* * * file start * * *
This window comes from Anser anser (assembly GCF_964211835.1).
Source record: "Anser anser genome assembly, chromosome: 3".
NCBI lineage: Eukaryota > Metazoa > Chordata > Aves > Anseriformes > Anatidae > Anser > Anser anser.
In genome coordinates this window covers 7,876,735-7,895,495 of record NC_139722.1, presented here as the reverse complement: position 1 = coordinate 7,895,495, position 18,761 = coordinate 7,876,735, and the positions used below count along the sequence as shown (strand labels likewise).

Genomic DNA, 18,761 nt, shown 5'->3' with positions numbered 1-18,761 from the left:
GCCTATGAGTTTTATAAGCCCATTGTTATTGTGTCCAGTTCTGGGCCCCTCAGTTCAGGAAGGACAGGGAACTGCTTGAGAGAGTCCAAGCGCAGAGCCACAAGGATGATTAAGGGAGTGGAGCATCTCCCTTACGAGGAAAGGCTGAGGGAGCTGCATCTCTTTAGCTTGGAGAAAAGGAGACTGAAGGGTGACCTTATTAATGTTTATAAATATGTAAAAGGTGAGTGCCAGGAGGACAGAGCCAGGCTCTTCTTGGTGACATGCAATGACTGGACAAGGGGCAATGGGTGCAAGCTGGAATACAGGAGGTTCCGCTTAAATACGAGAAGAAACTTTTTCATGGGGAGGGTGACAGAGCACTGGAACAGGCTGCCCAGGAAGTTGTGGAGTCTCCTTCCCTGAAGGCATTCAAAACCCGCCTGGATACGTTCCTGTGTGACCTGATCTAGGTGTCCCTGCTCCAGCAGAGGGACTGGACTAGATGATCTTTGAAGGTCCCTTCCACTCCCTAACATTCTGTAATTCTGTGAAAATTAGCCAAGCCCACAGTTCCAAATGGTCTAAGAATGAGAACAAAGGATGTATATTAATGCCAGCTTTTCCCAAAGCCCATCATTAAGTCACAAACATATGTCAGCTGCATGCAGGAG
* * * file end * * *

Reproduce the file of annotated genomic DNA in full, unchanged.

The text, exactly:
This window comes from Anser anser (assembly GCF_964211835.1).
Source record: "Anser anser genome assembly, chromosome: 3".
NCBI lineage: Eukaryota > Metazoa > Chordata > Aves > Anseriformes > Anatidae > Anser > Anser anser.
In genome coordinates this window covers 7,876,735-7,895,495 of record NC_139722.1, presented here as the reverse complement: position 1 = coordinate 7,895,495, position 18,761 = coordinate 7,876,735, and the positions used below count along the sequence as shown (strand labels likewise).

Genomic DNA, 18,761 nt, shown 5'->3' with positions numbered 1-18,761 from the left:
GCCTATGAGTTTTATAAGCCCATTGTTATTGTGTCCAGTTCTGGGCCCCTCAGTTCAGGAAGGACAGGGAACTGCTTGAGAGAGTCCAAGCGCAGAGCCACAAGGATGATTAAGGGAGTGGAGCATCTCCCTTACGAGGAAAGGCTGAGGGAGCTGCATCTCTTTAGCTTGGAGAAAAGGAGACTGAAGGGTGACCTTATTAATGTTTATAAATATGTAAAAGGTGAGTGCCAGGAGGACAGAGCCAGGCTCTTCTTGGTGACATGCAATGACTGGACAAGGGGCAATGGGTGCAAGCTGGAATACAGGAGGTTCCGCTTAAATACGAGAAGAAACTTTTTCATGGGGAGGGTGACAGAGCACTGGAACAGGCTGCCCAGGAAGTTGTGGAGTCTCCTTCCCTGAAGGCATTCAAAACCCGCCTGGATACGTTCCTGTGTGACCTGATCTAGGTGTCCCTGCTCCAGCAGAGGGACTGGACTAGATGATCTTTGAAGGTCCCTTCCACTCCCTAACATTCTGTAATTCTGTGAAAATTAGCCAAGCCCACAGTTCCAAATGGTCTAAGAATGAGAACAAAGGATGTATATTAATGCCAGCTTTTCCCAAAGCCCATCATTAAGTCACAAACATATGTCAGCTGCATGCAGGAG